OnePlus admits the 7 Pro camera is 'not where we want it to be' despite crazy DxO scores
The OnePlus community of phone lovers is as dedicated about the brand as those of much larger and more popular ones for a good reason. The unorthodox word-of-mouth marketing that OnePlus started with, the dedication to software that makes it a standout in the sea of Android phones, and the (until recently) value for money hardware, made OnePlus a force to be reckoned with in the span of a few short years.
There is only one dark stain in this heretofore bright image - the camera abilities of OnePlus phones - and even the company acknowledges they are not up to par with the best out there now. The company's product manager Zack Zhang, however, blamed the discrepancy on miscommunication.
The OnePlus 7 Pro, for instance, got very high score on the controversial DxOMark tests and it shipped with the same firmware, he said, but people apparently preferred their photos livelier than "natural." According to him, that's why they started complaining about the actual camera output in their daily shots:
That's quote implies that OnePlus simply aimed for different color/exposure settings than what people prefer to see in their photos, and a few software tweaks should fix the discrepancy. Mr Zhang also waxed poetic how they are still figuring out their camera philosophy, and now want "natural" colors that still carry plenty of "emotion," whatever that means.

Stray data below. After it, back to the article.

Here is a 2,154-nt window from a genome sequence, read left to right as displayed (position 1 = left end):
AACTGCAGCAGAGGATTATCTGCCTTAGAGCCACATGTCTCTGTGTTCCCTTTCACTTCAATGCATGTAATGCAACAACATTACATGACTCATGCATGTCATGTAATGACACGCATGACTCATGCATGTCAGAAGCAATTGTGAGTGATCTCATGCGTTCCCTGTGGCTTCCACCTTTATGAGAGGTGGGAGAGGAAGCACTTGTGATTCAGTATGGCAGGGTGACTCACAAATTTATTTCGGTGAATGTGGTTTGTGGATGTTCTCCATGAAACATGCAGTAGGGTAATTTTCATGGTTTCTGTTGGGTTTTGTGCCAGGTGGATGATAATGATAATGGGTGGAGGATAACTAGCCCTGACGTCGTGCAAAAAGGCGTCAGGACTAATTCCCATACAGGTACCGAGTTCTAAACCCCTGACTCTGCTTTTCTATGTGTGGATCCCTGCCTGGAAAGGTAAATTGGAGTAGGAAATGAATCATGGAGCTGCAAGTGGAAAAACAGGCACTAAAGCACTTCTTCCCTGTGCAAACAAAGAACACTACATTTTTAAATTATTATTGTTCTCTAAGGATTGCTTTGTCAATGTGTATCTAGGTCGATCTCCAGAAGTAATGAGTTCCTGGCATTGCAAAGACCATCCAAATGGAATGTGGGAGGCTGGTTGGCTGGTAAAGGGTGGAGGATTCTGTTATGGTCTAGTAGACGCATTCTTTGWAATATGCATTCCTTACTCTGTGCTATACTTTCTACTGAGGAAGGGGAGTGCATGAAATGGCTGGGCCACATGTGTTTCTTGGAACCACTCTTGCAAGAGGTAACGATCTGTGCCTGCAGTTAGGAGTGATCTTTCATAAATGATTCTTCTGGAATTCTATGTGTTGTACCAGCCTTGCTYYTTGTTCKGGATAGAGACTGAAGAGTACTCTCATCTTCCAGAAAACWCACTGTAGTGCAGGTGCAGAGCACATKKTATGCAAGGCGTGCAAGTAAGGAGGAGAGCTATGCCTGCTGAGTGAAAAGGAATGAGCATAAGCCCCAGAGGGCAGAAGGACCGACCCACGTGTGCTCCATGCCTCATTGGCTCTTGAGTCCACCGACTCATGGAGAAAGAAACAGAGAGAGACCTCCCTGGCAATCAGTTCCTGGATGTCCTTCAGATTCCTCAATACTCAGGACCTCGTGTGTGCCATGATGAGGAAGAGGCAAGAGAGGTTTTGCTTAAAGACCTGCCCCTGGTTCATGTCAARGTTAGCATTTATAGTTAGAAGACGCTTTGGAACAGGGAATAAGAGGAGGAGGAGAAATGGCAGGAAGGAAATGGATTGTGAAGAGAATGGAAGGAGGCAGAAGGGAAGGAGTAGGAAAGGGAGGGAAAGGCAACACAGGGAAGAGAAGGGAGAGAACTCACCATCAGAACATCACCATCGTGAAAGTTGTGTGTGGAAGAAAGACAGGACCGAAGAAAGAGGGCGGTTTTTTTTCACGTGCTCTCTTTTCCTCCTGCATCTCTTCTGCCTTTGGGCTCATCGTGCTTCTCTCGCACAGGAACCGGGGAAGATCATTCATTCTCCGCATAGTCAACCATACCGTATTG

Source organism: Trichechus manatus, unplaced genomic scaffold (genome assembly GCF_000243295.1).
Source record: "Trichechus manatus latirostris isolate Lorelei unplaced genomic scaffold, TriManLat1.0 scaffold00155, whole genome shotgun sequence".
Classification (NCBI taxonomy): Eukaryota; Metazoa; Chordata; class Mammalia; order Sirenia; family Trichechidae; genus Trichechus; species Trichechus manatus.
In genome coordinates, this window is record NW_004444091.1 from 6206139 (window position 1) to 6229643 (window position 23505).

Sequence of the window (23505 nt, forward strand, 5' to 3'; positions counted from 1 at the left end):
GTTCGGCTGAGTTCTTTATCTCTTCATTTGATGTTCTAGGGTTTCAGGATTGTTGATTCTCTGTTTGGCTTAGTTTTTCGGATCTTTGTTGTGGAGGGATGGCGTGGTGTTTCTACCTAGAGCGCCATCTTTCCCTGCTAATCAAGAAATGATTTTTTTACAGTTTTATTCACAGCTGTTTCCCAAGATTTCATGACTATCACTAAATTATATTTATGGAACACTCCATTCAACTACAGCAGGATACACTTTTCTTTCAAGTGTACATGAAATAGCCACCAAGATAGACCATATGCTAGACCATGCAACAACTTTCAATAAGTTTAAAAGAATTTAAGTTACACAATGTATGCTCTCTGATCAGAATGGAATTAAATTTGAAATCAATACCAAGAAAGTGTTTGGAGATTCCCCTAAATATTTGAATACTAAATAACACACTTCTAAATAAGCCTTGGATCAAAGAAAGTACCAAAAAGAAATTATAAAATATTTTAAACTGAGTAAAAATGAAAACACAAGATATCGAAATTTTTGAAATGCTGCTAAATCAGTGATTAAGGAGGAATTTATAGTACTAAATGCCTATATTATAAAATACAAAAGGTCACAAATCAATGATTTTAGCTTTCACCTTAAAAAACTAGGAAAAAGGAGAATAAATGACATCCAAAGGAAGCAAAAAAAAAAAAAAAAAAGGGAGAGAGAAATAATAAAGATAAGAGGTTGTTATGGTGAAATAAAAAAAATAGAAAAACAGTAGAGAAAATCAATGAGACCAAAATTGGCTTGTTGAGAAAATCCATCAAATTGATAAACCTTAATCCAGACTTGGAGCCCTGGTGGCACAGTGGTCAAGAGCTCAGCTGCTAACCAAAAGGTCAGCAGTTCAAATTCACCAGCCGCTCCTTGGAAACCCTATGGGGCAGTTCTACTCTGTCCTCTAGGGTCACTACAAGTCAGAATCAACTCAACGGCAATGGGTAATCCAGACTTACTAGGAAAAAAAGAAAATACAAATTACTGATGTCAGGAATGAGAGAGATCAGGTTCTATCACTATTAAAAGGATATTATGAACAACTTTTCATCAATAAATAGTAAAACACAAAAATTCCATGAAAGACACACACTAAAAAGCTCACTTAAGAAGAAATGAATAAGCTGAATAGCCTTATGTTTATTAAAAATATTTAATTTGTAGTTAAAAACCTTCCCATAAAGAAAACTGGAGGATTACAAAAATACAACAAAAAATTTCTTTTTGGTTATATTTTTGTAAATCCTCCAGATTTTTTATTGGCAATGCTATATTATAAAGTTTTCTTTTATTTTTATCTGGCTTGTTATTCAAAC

That is a pretty bold approach, in line with most of what OnePlus has been doing so far in its industry disruption efforts. Phone makers usually just give users the warm and bright shots they crave in auto mode, and call it a day. As usual, OnePlus talks about taking a different approach - using AI for enhancing existing modes like HDR or night shots - instead of creating separate scenes for each situation.
The camera is not where we want it to be.
Unfortunately, this might not be as much because OnePlus differs from Google, Huawei, Samsung or Apple's mobile photography efforts philosophically, but since it is simply is very hard to pull off a good computational photography algorithm without having Google or Apple's years of imaging databases to sift through and analyze on the fly. Thus, Mr Zhang rightfully concluded that:
The great OnePlus camera improvement push is coming in the form of a directive from CEO Peter Lau to dig in and show something for the photography efforts that will be commensurate with what Google or Huawei are doing, but with the OnePlus imaging philosophy applied. While that's a tall order, and the sheer difference of opinions what constitutes a good photo may prevent OnePlus from hitting it, it's the journey that matters, too.
OnePlus has apparently set up a new camera lab that automates testing, and has augmented it with real users recruited from all over the world that give their honest opinion on the results of this or that camera improvement effort. OnePlus still has a long way to go if it wants to catch up with the big camera boys but at least it is acknowledging the problem and trying to do something about it the right way - by rolling up its sleeves and cracking on those hard to do HDR and night modes.